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Research Report

Payments for forest environmental services in Vietnam: From policy to practice

Pham Thu Thuy
Karen Bennett
Vu Tan Phuong
Jake Brunner
Le Ngoc Dung
Nguyen Dinh Tien
Copyright Date: Jan. 1, 2013
Pages: 96
OPEN ACCESS
https://www.jstor.org/stable/resrep02219
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Table of Contents

  1. (pp. 1-2)

    The basic idea of “payments for environmental services”, or PES, is to create incentives for individuals and communities to protect environmental services by compensating them for the costs incurred in managing and providing those services (Mayrand and Paquin 2004). According to Wunder’s (2005) classic definition, PES consists of five key elements: voluntary transactions, a welldefined environmental service, at least one buyer of that service, at least one supplier of that service, and conditionality (the buyer makes payments only if the service supplier continuously secures the provision of that service). In this paper, “PES” refers to any compensation for service, merit...

  2. (pp. 3-6)

    The conceptual map guiding our analysis throughout the research is depicted in Figure 1.

    The success or failure of PES schemes and benefitsharing mechanisms depends largely on the institutional framework and setting (Archer et al. 2008; Corbera et al. 2009; Neef and Thomas 2009; Zabel and Roe 2009; Clements et al. 2010; Vatn 2010). Institutional frameworks influence actor relationships, funding flows and financial distribution, motivational factors such as the level of interest and involvement of beneficiaries, and the overall outcomes (Kosoy et al. 2008; Corbera et al. 2009). Therefore, the first step in our research was to review Vietnam’s laws...

  3. (pp. 7-14)

    After Vietnam imposed a logging ban in 1995, the forestry sector was undervalued compared with other sectors because of its small contribution to the country’s gross domestic product (GDP). The revised Forest Protection and Development Law 2004 changed this by recognizing the important role of forests in providing environmental services such as soil erosion control, water regulation, carbon sequestration, regulation of microclimates, biodiversity conservation and landscape beauty for recreational purposes. Following this law, a forest development strategy for 2006–2020 was approved. The strategy set out the need for a financial assessment of the value of forest environmental services. The...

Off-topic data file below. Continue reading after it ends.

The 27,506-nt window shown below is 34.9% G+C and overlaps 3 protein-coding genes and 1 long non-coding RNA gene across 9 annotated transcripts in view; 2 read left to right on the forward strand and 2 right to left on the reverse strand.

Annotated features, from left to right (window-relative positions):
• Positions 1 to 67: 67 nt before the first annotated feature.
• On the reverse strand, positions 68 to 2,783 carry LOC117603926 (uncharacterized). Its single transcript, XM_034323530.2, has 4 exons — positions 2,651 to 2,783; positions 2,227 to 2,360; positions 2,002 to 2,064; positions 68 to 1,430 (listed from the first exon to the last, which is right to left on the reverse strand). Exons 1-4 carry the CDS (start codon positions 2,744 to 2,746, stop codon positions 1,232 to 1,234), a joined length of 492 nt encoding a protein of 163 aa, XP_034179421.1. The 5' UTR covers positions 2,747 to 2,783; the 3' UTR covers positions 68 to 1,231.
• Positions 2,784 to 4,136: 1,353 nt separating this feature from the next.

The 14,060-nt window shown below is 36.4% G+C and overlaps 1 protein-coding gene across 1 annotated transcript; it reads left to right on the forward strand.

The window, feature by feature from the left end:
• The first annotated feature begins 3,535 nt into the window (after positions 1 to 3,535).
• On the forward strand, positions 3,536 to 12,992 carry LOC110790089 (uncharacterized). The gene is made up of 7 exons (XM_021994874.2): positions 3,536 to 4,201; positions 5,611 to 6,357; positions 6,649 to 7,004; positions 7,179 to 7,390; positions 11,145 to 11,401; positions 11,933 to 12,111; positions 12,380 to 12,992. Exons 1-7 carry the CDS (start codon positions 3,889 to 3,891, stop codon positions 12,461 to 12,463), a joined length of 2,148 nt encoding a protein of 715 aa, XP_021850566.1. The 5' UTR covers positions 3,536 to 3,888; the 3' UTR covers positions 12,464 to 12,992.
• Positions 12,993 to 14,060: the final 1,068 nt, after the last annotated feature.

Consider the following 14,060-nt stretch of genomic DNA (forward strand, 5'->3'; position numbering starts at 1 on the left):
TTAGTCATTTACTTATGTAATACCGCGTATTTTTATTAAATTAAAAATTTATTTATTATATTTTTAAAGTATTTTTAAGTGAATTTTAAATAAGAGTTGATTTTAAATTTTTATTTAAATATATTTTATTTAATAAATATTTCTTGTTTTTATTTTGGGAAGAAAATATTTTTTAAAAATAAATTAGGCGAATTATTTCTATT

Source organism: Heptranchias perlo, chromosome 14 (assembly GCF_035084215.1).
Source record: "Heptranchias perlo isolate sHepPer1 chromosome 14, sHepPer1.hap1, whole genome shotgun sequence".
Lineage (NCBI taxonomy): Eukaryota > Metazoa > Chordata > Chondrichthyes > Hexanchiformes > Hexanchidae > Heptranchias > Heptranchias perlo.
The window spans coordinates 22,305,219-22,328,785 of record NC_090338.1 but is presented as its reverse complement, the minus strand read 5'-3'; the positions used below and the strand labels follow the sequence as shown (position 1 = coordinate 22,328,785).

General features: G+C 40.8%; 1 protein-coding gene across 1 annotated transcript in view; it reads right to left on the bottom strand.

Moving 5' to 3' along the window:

4. (pp. 15-43)

    Of the four services covered by Decree 99, arrangements are most advanced for watershed protection services. In 2003, payments from large hydropower plants totaled nearly USD 40 million, and payments in 2013 may total about USD 80 million. The revenue raised through payments by hydropower plants by region is shown in Table 5; as seen, about USD 26 million (50.2%) comes from the north, nearly USD 19 million (36.1%) from the central region and more than USD 7 million (13.7%) from the south.

    Rules for payments for watershed protection services are clearly established in Article 7 of Decree 99 as...

  5. (pp. 44-53)

    Wunder (2005), having defined PES as consisting of voluntary, conditional transactions, observed that, in Vietnam, neither buyers nor suppliers voluntarily enter into PES contracts and nor are payments truly conditional (Wunder et al. 2005); rather, PES payments in Vietnam can be seen either as “performance-based forest-ranger salaries” or “unconditional minor welfare subsidies”. Another observation is that those who plant and protect the forests are compensated for the opportunity costs of labor, not of land (Wunder et al. 2005).

    However, an approach that combines PES and more traditional command-and-control tools (Wunder et al. 2005) might be the most suitable for Vietnam’s...

  6. (pp. 54-60)

    Ensure secure tenure. As PFES payments are based on formal documentation of land allocation/contracts, suppliers of environmental services must hold some form of land tenure instrument to be entitled to benefits. However, insecure land tenure is a problem for PFES implementation in Vietnam (Wunder et al. 2005; Pham et al. 2008). Many residents of forest areas in Vietnam are poor, and engaging poor people in PFES is particularly important in cases where they are harming the forests in an effort to earn income. Securing households’ and communities’ use rights to state forest lands is therefore critical if the poor are...

  7. (pp. 61-62)

    The type, quality and quantity of services provided by an ecosystem are affected by the resource-use decisions made by individuals, communities and the private sector. The environmental, socioeconomic, political and dynamic context of a PFES policy is likely to interact with political realities to influence policy outcomes, including environmental effectiveness, cost-efficiency and poverty alleviation. Environmental services policies work by changing behaviors rather than by imposing rules or directives.

    PFES policies demonstrate the government’s commitment to forest protection and development. The context in which a PFES initiative is implemented has a strong impact on the effectiveness of the policy design and...